Addressing congressional staff in Washington, D.C., ecologist Donald Falk warned that decades of fire suppression, coupled with drier and warmer temperatures in some regions, are leading to longer fire seasons, larger fires and greater area burned in the U.S.
“The problem is not going away,” said Falk, an associate professor in the University of Arizona’s School of Natural Resources and the Environment, housed in the College of Agriculture and Life Sciences. “It’s going to get bigger, and we’re going to have to live with it without breaking the bank.”
The University Corporation for Atmospheric Research, or UCAR, sponsored the Wednesday event, inviting Falk and other experts to speak during the session, which comes during the now-active 2017 U.S. fire season.
During the meeting, Falk and others discussed the most recent research findings on wildland fire, the factors that are driving recent trends and the emergent ways to address fire management efforts meant to safeguard property, save lives, protect natural resources and reduce costs.
In addition to an enhanced, nationwide understanding of the effects of climate change, prescribed burning during more moderate conditions, fuel reduction treatments and reduction of construction in and around forest areas can significantly reduce damage and loss during wildland fires, said Falk, who has joint appointments in the UA Laboratory of Tree-Ring Research and the Institute of the Environment.
Falk also explained the historic prevalence of wildland fires, noting that they have long been natural, self-regulating and sustainable events, often occurring in low intensity and keeping fuel accumulations low. “That was the historic fire regime for millennia,” he said.
However, given modern changes in the climate and fire suppression tactics, these low-severity fires generally are put out before they spread. As a result, the only large fires today are associated with extreme weather — and generally arrive with more ferocity. The multiplier effect, Falk said, comes in the form of insect outbreaks, flooding and land erosion, and loss of forests as burned areas convert to shrubs and grass.
Also concerning is that costs associated with wildland fires are increasing rapidly, Falk said, and the dramatic increases should continue. In 2016, more than 67,000 wildfires consumed 5.5 million acres across the nation. In total, federal agencies spend more than $2 billion on fire management, an increase of more than 60 percent over the last decade. The U.S. Forest Service now spends more than half of its entire budget on emergency fire suppression efforts, Falk noted.
And, as Falk explained, such fires have become far more dangerous. The Chimney Tops 2 fire in Tennessee last year resulted in 14 deaths, destroyed more than 2,400 structures and cost an estimated $500 million.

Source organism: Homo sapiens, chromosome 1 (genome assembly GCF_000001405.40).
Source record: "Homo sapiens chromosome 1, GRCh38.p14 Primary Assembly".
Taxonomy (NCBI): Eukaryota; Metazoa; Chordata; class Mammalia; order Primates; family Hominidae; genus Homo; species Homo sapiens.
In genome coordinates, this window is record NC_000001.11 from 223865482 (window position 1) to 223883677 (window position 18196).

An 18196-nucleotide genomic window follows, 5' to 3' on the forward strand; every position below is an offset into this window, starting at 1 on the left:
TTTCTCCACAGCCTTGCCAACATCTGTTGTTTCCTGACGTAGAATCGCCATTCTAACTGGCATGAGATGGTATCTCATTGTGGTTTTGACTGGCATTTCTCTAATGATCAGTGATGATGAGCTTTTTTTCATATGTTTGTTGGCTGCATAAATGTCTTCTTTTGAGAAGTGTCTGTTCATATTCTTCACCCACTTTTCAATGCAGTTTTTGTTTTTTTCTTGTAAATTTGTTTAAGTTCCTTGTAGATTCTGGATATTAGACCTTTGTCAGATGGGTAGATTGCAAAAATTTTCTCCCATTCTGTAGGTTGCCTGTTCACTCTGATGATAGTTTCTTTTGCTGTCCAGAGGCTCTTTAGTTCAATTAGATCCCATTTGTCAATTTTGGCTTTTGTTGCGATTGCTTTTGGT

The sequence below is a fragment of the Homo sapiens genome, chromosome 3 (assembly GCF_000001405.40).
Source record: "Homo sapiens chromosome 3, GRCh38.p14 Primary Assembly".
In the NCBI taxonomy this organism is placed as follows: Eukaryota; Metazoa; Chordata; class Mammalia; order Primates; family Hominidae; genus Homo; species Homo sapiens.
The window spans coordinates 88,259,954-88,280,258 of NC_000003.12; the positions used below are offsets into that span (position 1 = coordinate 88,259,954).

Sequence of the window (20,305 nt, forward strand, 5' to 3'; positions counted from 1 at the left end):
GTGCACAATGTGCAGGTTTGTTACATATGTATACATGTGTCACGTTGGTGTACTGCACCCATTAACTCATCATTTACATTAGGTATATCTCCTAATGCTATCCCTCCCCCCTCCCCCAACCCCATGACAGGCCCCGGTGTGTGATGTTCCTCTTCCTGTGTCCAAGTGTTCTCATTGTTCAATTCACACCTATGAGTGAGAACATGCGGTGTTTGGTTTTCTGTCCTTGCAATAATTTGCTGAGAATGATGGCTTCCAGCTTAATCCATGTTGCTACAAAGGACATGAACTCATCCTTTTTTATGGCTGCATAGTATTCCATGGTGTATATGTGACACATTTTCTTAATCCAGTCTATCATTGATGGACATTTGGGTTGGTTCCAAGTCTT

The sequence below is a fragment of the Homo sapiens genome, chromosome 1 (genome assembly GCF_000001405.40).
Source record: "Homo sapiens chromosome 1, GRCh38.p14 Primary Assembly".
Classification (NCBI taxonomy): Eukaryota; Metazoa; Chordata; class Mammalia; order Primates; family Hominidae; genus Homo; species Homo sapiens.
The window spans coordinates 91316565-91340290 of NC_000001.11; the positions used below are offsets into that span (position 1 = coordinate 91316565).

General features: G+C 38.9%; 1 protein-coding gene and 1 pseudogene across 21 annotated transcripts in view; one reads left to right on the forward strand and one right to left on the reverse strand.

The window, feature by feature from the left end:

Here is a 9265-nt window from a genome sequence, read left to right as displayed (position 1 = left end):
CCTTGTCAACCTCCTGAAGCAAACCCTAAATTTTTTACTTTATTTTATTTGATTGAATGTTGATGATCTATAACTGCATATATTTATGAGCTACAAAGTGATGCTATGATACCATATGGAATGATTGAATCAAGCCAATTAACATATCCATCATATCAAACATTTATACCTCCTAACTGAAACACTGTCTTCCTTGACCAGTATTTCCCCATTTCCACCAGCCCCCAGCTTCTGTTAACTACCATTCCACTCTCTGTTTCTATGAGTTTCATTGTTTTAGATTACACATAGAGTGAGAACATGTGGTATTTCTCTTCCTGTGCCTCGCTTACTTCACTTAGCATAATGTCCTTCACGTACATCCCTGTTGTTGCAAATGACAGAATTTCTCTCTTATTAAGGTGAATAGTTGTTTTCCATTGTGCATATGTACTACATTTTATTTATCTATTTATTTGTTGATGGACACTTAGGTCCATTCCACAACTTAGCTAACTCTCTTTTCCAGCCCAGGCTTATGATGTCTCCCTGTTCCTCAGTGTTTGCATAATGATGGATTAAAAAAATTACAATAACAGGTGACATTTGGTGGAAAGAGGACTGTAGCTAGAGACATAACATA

Falk also calls for improved land-use policies, including rethinking policies that allow and even encourage building near and inside national forests, national parks and other public lands.
“In this country, we believe people should be able to do what they want on private property. That’s great until we end up with a really serious problem,” he said.
“Private property owners tend to expect the public to clean up afterward, but this is the same reason we are no longer building in floodplains. But we really do not have a good system for managing land use. The impact, then, is this collision between wildfire and the people living close to forests. It is getting worse.”
In 2013 in Arizona, the devastating Yarnell Hill Fire, which ignited during a lightning storm, resulted in the deaths of 19 Prescott firefighters, all members of the Granite Mountain Hotshots.
“The money spent by the federal government on suppressing the fires is only a fraction of the overall costs, such as the destruction of houses and other property,” fellow panelist Michael Gollner, assistant professor at the University of Maryland’s Department of Fire Protection Engineering, said in a statement.
“There are more large-scale fires than there used to be, and those are the most dangerous blazes that are particularly expensive and destructive,” Gollner noted.
Other panelists, holding collective expertise in ecosystem and atmospheric science, remote sensing and more advanced observing tools, and high-performance computing, were:
The group also presented research on ways that scientists are developing new technologies to better anticipate fire risk and to predict a fire once it has started. These include specialized satellite instruments, unmanned aerial vehicles and computer models that incorporate weather-fire interactions, aspects of vegetation, landscape feature and the physics of fires.
“We’re at a turning point where new technologies and advances in basic research are enabling us to tackle a major real-world problem,” Busalacchi said in a statement.
“Federal and state agencies, firefighters and scientists are all working together to develop a new generation of tools that will keep firefighters safer, reduce the costs of these massive conflagrations, and better safeguard lives and property.”
Falk, who also held one-on-one meetings with members of Arizona’s delegation while in the nation’s capital, said that with decades of research and empirical study, the solutions are now evident.
“That old-growth forests have the possibly of disappearing in our lifetime would be consequential for a lot of people, not only because they are beautiful but also because shrubs and grasses sequester far less carbon than trees. This has a compounding effect on climate warming,” Falk said.
“But we know exactly what to do, and what we need to do is more a matter of political will than science. We have the science. It won’t be easy. But there are solutions we can implement on a large scale.”